The argument from miracles is currently not considered a strong natural theological argument. Nevertheless, historically, the testimony of miraculous events had an important apologetic function, not just in Christianity but in other religious traditions as well. How can this apologetic function be explained? In this paper, I use a theoretical framework developed by the cognitive scientist of religion Pascal Boyer to understand the psychological mechanisms that underlie the testimony of miraculous events. It is problematic to apply to pre-scientific traditions the view of miracles as events that violate laws of nature, a view that only emerged in the 17th century. Instead, I argue that miracles can be best understood as events that violate intuitive ontological assumptions - such events are termed MCI (minimally counterintuitive). Psychological studies indicate that MCI information is more easily remembered and more readily transmitted than other types of information. Combining empirical evidence and philosophical work on testimony, I explore whether it is ever reasonable, and if so, under what conditions, to believe in miracles on the basis of testimony. Implications for the argument from miracles will be considered.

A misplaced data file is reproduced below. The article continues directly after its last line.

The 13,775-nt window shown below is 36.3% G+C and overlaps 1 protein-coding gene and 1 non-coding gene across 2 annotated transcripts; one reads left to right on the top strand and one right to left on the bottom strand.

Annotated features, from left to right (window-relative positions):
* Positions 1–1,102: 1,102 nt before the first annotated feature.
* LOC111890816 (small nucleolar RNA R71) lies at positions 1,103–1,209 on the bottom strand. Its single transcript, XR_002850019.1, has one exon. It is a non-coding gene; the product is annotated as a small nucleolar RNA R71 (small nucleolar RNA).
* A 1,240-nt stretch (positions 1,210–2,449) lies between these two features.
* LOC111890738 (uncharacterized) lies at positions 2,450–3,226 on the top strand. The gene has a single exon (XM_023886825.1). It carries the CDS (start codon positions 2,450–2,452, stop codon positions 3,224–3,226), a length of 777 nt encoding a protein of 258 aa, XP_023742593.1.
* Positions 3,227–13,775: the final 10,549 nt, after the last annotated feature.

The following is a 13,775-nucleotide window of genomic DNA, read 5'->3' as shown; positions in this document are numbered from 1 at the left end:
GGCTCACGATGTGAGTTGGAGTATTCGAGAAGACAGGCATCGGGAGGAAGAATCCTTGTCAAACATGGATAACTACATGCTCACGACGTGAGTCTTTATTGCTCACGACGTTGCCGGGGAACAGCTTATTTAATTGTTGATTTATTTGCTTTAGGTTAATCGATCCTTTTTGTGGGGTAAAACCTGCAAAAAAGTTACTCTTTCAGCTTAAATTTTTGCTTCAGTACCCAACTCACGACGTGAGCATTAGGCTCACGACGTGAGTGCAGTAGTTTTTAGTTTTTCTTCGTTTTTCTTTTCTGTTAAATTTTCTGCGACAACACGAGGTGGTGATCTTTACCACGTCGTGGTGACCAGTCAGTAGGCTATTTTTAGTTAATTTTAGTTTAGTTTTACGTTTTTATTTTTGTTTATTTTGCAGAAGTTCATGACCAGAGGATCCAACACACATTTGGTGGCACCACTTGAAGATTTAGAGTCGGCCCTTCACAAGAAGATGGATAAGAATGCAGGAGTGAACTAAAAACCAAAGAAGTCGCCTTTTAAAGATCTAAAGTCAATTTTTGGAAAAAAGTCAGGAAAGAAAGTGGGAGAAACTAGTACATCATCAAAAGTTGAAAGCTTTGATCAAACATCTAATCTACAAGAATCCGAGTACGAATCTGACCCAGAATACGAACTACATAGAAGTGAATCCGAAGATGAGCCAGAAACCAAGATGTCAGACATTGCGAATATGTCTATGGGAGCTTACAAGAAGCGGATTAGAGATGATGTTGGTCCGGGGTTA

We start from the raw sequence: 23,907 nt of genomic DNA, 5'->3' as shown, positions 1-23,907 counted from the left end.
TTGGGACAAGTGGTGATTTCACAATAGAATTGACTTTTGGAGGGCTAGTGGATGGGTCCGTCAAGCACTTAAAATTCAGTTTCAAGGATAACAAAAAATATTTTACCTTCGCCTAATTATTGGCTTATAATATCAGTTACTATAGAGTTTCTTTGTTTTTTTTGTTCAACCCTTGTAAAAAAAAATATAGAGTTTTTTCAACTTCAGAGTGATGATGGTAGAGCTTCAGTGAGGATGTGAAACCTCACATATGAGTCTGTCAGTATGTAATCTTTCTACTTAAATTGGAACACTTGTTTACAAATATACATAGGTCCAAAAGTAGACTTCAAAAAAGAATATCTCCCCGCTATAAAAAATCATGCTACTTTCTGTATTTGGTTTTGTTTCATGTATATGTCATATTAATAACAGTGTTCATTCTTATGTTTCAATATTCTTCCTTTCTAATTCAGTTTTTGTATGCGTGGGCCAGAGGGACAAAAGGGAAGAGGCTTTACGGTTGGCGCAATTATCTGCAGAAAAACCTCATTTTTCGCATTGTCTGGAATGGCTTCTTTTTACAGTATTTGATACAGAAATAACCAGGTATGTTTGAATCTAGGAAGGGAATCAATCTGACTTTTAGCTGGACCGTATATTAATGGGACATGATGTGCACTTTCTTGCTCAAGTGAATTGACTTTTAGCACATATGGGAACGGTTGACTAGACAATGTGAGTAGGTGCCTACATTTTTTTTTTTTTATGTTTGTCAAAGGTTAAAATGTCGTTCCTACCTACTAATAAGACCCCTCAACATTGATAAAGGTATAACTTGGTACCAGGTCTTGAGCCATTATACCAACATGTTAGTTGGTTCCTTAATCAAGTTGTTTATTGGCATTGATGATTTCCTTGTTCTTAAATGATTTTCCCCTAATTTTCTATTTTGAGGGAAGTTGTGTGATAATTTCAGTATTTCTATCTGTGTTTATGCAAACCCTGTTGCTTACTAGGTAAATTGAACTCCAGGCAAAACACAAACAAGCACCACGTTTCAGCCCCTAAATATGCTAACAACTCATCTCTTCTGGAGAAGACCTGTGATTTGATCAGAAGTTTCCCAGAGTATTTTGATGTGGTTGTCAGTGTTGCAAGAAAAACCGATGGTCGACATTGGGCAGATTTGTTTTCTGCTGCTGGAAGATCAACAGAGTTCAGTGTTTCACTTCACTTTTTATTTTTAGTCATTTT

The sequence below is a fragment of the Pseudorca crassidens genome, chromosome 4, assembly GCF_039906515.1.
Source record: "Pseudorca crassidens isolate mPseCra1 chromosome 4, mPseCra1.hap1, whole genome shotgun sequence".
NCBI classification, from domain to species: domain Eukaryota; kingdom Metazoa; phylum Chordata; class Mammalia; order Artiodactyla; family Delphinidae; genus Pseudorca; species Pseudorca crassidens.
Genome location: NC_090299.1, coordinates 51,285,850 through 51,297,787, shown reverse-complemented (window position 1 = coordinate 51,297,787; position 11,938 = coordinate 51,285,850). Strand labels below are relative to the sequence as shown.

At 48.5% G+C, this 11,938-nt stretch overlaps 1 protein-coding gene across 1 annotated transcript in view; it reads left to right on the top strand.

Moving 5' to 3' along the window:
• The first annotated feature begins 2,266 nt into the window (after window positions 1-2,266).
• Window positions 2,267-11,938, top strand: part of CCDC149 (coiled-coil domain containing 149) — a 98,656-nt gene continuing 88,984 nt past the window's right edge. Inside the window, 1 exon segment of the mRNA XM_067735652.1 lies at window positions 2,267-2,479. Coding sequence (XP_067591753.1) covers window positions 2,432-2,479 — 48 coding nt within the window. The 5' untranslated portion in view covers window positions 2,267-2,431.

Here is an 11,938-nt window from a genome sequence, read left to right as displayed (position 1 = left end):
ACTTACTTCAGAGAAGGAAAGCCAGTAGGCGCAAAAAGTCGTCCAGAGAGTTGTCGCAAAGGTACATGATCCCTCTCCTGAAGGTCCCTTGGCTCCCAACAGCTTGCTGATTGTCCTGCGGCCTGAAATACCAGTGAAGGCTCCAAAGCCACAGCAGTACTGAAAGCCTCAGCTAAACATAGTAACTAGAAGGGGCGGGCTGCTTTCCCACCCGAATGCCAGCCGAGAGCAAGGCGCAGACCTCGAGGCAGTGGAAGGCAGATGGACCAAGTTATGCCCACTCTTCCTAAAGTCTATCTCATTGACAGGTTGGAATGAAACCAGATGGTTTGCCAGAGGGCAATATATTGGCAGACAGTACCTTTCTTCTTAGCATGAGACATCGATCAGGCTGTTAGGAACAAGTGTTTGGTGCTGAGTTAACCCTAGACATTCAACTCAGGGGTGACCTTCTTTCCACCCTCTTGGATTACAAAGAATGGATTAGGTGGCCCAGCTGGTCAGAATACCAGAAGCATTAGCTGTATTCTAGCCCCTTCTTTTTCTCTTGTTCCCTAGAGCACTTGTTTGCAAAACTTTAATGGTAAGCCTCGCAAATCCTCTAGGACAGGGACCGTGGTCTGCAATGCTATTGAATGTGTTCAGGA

Helen De Cruz is senior lecturer in philosophy at Oxford Brookes University. She previously had appointments at the VU Amsterdam, the University of Oxford, and the University of Leuven. Her main specialization is philosophy of cognitive science, and she has also published in philosophy of religion, epistemology and general philosophy of science. Her work is concerned with the question how humans form beliefs in domains that are remote from everyday concerns such as in mathematics, theology, and science. She examines how we can form such beliefs, and what explains their transmission.